Economist Kate Barker calls for a centralised planning committee to fast-track major projects in her report published today

Economist Kate Barker today called for an overhaul of the planning system, including a centralised planning committee to fast-track major projects, relaxing of planning rules for smaller projects and a faster appeals system.

In her final report on the planning system, Barker, a member of the Bank of England's monetary policy committee, also said that there would be 50% fewer ministerial call-ins from 2007.

One of the main aims of the review is to ensure better delivery of large-scale projects. The report recommends that decisions on individual major projects, such as airports, nuclear power stations or waste incinerators, should be made by an independent planning committee. This would prevent significant projects from being held up in the system for many years.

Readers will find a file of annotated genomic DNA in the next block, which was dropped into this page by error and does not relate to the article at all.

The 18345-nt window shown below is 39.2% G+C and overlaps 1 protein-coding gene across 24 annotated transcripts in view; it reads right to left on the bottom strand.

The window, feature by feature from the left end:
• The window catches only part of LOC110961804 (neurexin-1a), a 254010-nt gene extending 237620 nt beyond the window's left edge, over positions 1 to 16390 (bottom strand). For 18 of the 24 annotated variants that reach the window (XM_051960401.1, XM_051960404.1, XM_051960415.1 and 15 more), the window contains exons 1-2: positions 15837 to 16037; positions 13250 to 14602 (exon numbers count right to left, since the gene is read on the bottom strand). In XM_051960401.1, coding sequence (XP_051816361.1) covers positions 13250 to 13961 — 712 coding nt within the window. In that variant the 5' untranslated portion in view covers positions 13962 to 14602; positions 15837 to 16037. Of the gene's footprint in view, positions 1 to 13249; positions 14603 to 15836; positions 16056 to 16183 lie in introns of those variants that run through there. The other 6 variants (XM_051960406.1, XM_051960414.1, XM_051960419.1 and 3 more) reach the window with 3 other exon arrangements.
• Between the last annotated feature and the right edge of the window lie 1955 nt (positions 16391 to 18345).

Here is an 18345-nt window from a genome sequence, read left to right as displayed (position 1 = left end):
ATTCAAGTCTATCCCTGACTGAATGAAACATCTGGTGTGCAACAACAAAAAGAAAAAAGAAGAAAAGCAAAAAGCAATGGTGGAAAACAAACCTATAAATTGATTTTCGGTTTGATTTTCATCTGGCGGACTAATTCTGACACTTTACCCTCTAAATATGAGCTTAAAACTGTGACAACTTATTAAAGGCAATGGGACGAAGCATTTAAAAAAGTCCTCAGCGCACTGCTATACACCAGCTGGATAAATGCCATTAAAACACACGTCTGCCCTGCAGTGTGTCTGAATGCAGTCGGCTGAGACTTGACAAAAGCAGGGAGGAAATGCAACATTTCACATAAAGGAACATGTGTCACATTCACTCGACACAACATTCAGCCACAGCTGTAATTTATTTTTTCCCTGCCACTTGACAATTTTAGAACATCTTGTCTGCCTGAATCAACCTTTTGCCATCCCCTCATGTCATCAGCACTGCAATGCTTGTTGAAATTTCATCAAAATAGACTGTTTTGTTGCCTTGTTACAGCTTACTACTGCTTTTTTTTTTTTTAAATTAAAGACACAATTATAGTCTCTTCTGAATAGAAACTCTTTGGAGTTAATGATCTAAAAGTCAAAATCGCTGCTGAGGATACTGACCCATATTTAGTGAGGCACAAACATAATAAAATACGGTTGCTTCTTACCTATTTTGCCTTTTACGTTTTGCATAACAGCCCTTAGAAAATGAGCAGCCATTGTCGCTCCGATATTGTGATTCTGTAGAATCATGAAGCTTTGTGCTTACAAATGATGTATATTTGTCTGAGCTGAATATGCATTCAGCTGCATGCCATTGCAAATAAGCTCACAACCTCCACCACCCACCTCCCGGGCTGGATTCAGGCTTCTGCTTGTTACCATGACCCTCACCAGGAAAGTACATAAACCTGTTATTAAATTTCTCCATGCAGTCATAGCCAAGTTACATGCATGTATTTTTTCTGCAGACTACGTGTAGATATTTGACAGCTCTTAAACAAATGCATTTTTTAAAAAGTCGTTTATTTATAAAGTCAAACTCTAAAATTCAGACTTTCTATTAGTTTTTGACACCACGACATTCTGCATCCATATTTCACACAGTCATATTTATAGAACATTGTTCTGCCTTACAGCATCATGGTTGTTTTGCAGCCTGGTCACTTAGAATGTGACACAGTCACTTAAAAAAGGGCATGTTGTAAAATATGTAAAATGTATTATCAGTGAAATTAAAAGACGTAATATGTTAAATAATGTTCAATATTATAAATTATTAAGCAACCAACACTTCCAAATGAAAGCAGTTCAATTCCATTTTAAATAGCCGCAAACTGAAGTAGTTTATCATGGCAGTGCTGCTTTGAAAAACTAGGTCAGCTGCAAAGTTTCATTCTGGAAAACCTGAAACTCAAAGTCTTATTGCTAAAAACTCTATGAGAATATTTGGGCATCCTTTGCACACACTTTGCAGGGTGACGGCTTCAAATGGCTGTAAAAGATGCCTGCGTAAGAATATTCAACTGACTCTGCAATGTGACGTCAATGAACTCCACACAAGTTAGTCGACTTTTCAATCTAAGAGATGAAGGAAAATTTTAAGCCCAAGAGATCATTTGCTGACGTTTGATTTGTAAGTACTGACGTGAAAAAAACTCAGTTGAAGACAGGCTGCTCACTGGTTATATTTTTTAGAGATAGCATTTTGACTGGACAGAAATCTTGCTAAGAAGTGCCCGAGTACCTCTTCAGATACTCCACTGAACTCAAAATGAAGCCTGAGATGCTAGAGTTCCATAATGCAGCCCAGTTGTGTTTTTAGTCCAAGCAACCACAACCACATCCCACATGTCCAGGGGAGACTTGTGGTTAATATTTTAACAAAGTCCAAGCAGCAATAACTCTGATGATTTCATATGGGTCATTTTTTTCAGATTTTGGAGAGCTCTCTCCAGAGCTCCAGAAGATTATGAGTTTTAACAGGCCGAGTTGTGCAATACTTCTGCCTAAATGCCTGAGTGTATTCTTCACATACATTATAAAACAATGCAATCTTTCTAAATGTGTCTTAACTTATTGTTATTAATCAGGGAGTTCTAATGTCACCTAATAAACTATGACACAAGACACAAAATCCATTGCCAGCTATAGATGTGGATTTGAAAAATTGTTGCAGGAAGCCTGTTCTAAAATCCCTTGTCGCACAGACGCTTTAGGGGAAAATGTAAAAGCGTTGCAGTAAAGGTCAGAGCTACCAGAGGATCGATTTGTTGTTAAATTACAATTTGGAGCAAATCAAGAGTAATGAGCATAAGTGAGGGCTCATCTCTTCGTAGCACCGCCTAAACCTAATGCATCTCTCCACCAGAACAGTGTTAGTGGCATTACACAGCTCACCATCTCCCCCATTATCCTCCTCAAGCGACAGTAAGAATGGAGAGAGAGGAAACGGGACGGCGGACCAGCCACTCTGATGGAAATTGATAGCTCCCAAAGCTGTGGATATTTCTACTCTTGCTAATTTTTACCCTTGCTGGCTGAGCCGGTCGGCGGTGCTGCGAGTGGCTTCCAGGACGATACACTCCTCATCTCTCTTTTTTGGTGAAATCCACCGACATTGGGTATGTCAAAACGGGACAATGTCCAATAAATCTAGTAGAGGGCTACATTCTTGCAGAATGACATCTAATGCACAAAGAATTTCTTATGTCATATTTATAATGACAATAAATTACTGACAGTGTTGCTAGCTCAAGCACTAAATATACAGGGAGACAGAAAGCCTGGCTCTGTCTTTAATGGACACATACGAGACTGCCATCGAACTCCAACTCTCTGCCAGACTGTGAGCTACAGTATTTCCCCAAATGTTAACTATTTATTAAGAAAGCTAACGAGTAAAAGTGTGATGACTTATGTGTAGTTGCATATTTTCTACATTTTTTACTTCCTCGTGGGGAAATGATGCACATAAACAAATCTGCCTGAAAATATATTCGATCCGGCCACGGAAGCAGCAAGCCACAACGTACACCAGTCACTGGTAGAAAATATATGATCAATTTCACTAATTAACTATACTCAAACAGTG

At the other end of the scale, Barker also recommends that minor changes to premises, such as installation of wind turbines or solar panels, should not require planning permission.

Other recommendations include:

  • Substantial rationalisation of national planning guidance to provide a clearer and more transparent national policy framework
  • Greater certainty of timescales with new, individually tailored delivery agreements between planning authorities and developers
  • Significant reduction in the paperwork required to support applications. This will reduce private sector planning fees (over £200m a year) and consultancy fees (over £300m a year)
  • Faster processing of appeals: from 2008/09 all appeals should take place within six months, and the use of a new Planning Mediation Service to resolve disputes outside of appeal proceedings
  • Improving local plan-making processes so plans can be drawn up in 18-24 months not the current 36-42. This could save local authorities more than £100m over a three-year period
Barker’s review also says that officials should examine whether too much land is protected from development. It points out that as little as 8.3%-13.5% of land in England is classified as developed, compared with 47% that is protected.